Juggling a Relationship with Christ

If I were to ask you how you were doing in your relationship with Christ...how would you answer?

If you are like a lot of people, immediately your mind runs to two areas of spiritual devotion:  prayer and getting into the Word.  From these two areas, we often assess our relationship with God.  Usually when looking at these areas, the common response I hear is that prayer is alright and Bible reading is non-existent or could do a lot better.

Responses like that make me sad for two reasons.  First, as Christians, we have identified only two disciplines and called it our relationship with God.  And secondly, we aren't very good at even those two disciplines.

Listen to the following verses from Romans 12:1-2:

Therefore, I urge you, brethren, by the mercies of God, to present your bodies a living and holy sacrifice, acceptable to God, which is your spiritual service of worship.  And do not be conformed to this world, but be transformed by the renewing of your mind, so that you may prove what the will of God is, that which is good and acceptable and perfect.  (NASB)

According to this passage, we are supposed to be living sacrifices, set apart from the world (this is what holy means).  This is our spiritual act of worship and it encompasses so much more than just prayer and Bible reading.  It is every moment of every day living on mission for Christ.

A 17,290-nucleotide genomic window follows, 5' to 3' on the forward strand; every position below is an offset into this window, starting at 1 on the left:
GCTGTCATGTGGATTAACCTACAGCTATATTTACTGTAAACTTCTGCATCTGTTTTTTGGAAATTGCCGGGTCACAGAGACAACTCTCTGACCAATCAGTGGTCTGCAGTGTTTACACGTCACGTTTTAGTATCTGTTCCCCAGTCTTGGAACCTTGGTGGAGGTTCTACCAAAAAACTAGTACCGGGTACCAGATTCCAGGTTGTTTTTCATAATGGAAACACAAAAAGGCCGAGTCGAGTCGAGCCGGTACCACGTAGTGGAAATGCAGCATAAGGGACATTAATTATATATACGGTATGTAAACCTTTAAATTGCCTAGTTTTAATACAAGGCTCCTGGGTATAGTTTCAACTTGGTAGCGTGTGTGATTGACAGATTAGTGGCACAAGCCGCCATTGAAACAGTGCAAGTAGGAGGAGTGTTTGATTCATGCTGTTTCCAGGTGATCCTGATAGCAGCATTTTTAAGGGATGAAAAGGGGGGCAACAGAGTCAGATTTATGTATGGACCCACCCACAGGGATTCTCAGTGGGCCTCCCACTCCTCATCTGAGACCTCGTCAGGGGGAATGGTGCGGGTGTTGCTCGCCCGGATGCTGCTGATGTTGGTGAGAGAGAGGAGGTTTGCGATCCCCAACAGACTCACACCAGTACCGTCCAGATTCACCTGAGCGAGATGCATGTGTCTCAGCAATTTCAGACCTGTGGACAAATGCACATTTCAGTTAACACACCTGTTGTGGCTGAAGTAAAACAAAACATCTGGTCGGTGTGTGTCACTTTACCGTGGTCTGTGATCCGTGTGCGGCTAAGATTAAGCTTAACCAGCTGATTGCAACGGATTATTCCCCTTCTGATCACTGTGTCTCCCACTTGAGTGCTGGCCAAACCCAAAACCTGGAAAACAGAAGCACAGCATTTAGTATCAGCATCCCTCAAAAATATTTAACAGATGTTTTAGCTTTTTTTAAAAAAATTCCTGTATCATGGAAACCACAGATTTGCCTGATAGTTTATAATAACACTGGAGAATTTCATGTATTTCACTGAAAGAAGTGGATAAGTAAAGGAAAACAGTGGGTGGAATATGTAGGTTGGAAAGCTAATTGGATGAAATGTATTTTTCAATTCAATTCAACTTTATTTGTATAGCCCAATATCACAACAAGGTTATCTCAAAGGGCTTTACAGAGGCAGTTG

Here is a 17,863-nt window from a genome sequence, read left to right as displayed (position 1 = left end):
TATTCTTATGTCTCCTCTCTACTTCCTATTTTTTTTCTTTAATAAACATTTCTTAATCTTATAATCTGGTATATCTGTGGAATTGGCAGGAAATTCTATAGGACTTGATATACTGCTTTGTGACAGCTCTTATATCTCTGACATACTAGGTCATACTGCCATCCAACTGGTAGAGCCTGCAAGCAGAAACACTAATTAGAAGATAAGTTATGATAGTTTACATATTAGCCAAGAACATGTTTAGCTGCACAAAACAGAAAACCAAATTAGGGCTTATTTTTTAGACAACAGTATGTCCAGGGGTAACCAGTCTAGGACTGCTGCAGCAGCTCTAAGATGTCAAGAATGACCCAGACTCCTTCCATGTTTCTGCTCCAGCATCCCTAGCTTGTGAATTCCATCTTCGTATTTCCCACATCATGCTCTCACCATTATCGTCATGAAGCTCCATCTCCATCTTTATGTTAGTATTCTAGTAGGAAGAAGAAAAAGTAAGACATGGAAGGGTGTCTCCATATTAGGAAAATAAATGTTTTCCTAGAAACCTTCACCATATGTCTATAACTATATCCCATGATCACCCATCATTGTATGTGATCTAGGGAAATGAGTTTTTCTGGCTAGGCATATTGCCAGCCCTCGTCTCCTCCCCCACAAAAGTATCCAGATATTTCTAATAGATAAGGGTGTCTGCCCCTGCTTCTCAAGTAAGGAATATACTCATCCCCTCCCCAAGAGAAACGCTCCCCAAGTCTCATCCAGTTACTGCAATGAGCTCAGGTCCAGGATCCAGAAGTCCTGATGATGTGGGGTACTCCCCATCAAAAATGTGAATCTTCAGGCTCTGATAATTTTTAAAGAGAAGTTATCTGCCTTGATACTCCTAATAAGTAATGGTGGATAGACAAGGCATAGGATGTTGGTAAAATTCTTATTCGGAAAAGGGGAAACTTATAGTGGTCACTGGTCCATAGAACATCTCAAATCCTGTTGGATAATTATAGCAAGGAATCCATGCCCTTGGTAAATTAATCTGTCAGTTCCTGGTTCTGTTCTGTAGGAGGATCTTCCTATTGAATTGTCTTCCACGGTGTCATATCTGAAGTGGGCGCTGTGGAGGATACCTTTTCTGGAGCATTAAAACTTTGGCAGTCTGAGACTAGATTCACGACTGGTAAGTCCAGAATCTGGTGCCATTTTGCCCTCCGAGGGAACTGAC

Now to be sure, none of us will ever perfectly live out the life Christ has called us to.  However, I believe that the definition that we have adopted as our relationship with Christ has hurt us as a Christian community.  It relegates our relationship to Christ to a tidy 15 to 30 minutes we did or didn't set aside for Christ, rather than realizing that Christ is supposed to rule every waking minute of our days.

As I look through the Scriptures, I see 6 areas where God consistently calls us to be on mission for Christ, each and every day:

Image courtesy of renjith Krishnan
@ FreeDigitalPhotos.net
The Bible

Prayer is the outlet of our communication with God.  We are told in 1 Thessalonians 5:17 to "pray continually".  We should be talking to God and, more importantly, listening to God, all the time.  Prayer is all at the same time the easiest discipline and the hardest.  It is the easiest because us presenting our requests or even just talking to God can be done so effortlessly...even without much thought.  It becomes hardest when we are actually trying to listen to His voice, allowing Him to speak to us and guide us and remind us of who He is and who we are in relation to that truth.

The Bible is God's communication about Himself to the world.  Through the Word we become familiar with the God we serve.  The lack of this knowledge produces a faith that is founded upon our feelings and confusion over whether the leadings that we have are truly from God, our own feelings or even the enemies temptings.  This is what Paul meant when he said, "Be transformed by the renewing of your mind."  Knowledge of the Word gives a believer great confidence that we can know the will of God in a great many areas because He has already spoken.